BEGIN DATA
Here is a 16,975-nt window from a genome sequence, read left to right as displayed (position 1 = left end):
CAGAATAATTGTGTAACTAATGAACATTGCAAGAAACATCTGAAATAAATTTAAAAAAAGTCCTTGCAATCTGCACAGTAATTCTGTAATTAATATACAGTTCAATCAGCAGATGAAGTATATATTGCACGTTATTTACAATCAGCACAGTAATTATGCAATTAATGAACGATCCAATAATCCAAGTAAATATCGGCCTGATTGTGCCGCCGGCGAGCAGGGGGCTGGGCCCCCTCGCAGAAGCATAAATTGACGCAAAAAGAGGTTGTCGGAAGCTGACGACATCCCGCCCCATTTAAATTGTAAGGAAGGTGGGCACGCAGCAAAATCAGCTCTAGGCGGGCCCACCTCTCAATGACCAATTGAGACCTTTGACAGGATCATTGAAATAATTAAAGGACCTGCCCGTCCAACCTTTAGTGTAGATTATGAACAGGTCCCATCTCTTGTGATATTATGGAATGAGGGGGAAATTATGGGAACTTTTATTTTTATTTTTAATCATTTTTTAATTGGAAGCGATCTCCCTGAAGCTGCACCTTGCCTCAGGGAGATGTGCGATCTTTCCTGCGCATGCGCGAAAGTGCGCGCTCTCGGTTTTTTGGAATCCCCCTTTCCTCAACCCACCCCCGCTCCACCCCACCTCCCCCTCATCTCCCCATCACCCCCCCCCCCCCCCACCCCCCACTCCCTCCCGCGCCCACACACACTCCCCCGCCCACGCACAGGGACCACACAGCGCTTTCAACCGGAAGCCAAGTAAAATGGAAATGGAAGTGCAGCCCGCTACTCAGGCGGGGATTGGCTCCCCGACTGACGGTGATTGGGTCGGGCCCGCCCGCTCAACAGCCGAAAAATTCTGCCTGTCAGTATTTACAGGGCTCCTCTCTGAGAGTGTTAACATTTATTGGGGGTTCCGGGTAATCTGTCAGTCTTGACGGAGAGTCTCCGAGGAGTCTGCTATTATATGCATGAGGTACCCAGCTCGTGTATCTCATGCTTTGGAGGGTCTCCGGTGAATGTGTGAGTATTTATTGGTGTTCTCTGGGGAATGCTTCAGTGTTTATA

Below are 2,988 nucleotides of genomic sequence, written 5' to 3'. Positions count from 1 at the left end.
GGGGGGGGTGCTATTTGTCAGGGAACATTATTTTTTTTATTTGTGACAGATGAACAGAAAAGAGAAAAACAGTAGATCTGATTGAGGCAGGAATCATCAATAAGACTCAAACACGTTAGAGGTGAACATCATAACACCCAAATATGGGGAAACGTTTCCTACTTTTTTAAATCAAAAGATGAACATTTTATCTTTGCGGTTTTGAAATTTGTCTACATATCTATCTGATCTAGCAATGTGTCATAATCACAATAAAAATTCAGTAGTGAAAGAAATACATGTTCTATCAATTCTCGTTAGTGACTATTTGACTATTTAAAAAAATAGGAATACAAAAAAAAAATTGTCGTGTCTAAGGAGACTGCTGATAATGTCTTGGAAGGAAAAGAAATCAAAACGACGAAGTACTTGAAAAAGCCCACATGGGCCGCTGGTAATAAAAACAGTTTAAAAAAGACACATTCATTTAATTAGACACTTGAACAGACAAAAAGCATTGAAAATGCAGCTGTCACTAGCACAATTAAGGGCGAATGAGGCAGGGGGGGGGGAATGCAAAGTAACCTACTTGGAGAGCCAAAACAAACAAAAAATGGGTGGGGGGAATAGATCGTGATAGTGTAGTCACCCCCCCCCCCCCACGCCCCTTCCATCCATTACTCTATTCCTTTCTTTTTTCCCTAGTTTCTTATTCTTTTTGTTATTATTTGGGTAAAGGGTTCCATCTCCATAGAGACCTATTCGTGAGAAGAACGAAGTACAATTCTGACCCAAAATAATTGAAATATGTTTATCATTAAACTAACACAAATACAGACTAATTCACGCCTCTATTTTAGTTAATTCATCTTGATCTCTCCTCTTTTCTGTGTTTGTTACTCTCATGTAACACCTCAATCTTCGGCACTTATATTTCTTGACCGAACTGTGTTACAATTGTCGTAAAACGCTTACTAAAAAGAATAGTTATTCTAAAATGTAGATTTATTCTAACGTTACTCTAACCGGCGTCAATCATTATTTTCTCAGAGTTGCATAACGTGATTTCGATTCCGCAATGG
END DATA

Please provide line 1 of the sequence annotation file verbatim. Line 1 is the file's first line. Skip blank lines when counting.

Here is a 16,975-nt window from a genome sequence, read left to right as displayed (position 1 = left end):